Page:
Is It Endometriosis or IBS?

If you have pain in your pelvic area, it may be difficult to know what’s causing your discomfort. Maybe you feel nauseous or constipated or have diarrhea. You may have mild to severe cramping during your period. Or perhaps you have pain during intercourse or during a bowel movement. These symptoms can range from inconvenient to incapacitating, and the causes can vary as well.

Endometriosis is commonly misdiagnosed

Endometriosis shares many symptoms of IBS and is commonly misdiagnosed as a result. Like IBS, endometriosis can cause abdominal pain and cramping, and changes in the appearance and frequency of bowel movements. Having a better understanding of the main differences between endometriosis and IBS can help you determine whether you’ve received the right diagnosis.

As you know endometriosis is very common. It affects 10 percent of women. It includes painful periods, pelvic pain, painful intercourse, bladder symptoms, backache, bowel symptoms. Bowel symptoms are very, very common. It can cause the patient diarrhea, intestinal cramping, and painful bowel movements. As well it may include bloating and nausea.

But sometimes endometriosis can do much more damage in your body. And like we all know it’s pretty hard to convince the doctors that all of your symptoms are real and you don’t need another appointment with a gastroenterologist.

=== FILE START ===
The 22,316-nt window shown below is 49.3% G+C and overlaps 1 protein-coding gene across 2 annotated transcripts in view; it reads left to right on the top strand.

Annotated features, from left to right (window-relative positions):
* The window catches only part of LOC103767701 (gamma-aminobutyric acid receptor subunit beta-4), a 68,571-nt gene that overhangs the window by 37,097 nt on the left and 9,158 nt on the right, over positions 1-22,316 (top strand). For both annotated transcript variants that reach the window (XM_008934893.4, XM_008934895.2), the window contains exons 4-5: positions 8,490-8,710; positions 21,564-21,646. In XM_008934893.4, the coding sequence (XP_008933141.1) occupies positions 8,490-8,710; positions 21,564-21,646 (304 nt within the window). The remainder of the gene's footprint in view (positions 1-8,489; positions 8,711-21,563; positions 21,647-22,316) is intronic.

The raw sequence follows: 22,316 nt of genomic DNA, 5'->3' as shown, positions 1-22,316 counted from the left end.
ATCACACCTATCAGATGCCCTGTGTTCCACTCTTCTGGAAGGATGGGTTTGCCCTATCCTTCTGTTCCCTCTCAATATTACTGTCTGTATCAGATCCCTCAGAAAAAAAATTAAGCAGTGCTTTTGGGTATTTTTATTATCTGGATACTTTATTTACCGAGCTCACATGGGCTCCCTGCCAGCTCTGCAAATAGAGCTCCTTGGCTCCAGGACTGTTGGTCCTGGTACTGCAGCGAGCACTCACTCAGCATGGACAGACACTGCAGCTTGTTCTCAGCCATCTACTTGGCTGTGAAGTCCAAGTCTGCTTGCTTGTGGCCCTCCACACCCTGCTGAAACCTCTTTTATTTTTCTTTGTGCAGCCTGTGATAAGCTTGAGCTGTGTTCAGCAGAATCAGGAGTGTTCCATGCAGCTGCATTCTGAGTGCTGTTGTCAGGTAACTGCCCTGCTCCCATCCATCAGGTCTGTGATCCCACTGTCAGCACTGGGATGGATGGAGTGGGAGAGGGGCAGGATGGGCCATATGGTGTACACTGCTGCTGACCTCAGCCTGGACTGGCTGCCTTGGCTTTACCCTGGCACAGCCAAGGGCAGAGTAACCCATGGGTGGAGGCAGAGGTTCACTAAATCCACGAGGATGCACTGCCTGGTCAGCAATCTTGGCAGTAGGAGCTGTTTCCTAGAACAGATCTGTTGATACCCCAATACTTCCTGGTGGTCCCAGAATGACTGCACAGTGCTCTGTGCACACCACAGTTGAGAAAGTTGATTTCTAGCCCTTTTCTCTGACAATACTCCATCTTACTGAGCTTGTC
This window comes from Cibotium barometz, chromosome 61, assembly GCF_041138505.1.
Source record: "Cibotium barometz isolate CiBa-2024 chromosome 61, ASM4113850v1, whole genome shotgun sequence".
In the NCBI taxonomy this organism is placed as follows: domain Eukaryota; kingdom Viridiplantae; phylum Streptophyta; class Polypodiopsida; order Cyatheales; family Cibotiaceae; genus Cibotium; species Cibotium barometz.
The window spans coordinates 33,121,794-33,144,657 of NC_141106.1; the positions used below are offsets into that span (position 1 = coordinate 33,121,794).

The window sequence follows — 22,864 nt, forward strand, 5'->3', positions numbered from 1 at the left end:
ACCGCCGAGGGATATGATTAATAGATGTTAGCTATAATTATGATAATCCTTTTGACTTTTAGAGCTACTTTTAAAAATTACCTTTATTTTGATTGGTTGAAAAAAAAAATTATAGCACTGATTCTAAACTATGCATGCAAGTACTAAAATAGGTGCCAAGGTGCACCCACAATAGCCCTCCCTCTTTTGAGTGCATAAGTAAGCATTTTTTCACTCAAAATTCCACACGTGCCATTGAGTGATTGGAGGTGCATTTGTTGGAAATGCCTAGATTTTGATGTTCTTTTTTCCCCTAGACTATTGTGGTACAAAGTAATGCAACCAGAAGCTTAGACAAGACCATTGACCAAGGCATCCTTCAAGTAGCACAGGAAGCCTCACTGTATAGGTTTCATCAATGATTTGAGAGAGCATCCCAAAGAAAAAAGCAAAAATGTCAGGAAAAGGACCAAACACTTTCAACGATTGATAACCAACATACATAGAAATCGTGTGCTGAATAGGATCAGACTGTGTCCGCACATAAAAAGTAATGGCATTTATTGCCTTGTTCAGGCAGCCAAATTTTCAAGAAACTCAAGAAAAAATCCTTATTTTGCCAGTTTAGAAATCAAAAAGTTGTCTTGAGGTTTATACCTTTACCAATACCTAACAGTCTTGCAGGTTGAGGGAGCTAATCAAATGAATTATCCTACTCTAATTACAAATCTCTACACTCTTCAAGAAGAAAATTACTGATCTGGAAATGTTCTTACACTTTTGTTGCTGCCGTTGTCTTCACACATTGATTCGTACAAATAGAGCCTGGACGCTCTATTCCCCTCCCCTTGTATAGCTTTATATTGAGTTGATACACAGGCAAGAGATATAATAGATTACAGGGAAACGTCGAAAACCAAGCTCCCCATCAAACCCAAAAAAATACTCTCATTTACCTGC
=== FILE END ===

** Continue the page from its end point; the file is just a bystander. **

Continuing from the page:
Many women assume that the symptoms they experience with endometriosis are directly related to their periods, which is partly why endometriosis sometimes goes undetected. Also, the tissue growths from endometriosis can develop next to the large intestine, leading to inflammation, and contribute to problems with bowel movements. As a result, some physicians diagnose endometriosis incorrectly as IBS.

Common symptoms of endometriosis include:

  • Strong abdominal pain and cramping, especially during your period
  • Pain during or after sexual intercourse
  • Bladder difficulties
  • Infertility
  • Pain during bowel movements
  • Constipation
  • Diarrhea
  • Nausea and/or vomiting
  • Irregular bleeding between periods
  • Vaginal tenderness

Endometriosis is a tricky condition because its symptoms are similar to other conditions, and some women may not realize that their “bad periods” are not normal, but symptoms of a more serious condition.

But if you have Endometriosis and IBS symptoms, that doesn’t mean that you have for sure endometriosis on the bowel.

endometriosis abdominal pain